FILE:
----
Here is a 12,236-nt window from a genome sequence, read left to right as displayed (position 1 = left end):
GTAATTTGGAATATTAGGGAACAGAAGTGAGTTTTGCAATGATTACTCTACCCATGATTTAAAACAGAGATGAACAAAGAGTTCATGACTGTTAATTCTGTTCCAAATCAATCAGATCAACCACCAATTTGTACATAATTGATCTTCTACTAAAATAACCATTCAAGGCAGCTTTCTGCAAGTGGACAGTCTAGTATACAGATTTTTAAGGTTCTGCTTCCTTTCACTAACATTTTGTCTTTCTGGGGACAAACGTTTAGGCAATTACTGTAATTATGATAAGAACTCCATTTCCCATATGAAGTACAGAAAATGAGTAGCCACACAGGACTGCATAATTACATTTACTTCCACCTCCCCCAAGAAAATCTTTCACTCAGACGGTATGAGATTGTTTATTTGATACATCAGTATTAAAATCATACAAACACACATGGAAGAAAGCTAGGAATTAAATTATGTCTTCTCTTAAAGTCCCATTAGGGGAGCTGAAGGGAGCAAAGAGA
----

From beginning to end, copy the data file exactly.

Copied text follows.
Here is a 12,236-nt window from a genome sequence, read left to right as displayed (position 1 = left end):
GTAATTTGGAATATTAGGGAACAGAAGTGAGTTTTGCAATGATTACTCTACCCATGATTTAAAACAGAGATGAACAAAGAGTTCATGACTGTTAATTCTGTTCCAAATCAATCAGATCAACCACCAATTTGTACATAATTGATCTTCTACTAAAATAACCATTCAAGGCAGCTTTCTGCAAGTGGACAGTCTAGTATACAGATTTTTAAGGTTCTGCTTCCTTTCACTAACATTTTGTCTTTCTGGGGACAAACGTTTAGGCAATTACTGTAATTATGATAAGAACTCCATTTCCCATATGAAGTACAGAAAATGAGTAGCCACACAGGACTGCATAATTACATTTACTTCCACCTCCCCCAAGAAAATCTTTCACTCAGACGGTATGAGATTGTTTATTTGATACATCAGTATTAAAATCATACAAACACACATGGAAGAAAGCTAGGAATTAAATTATGTCTTCTCTTAAAGTCCCATTAGGGGAGCTGAAGGGAGCAAAGAGA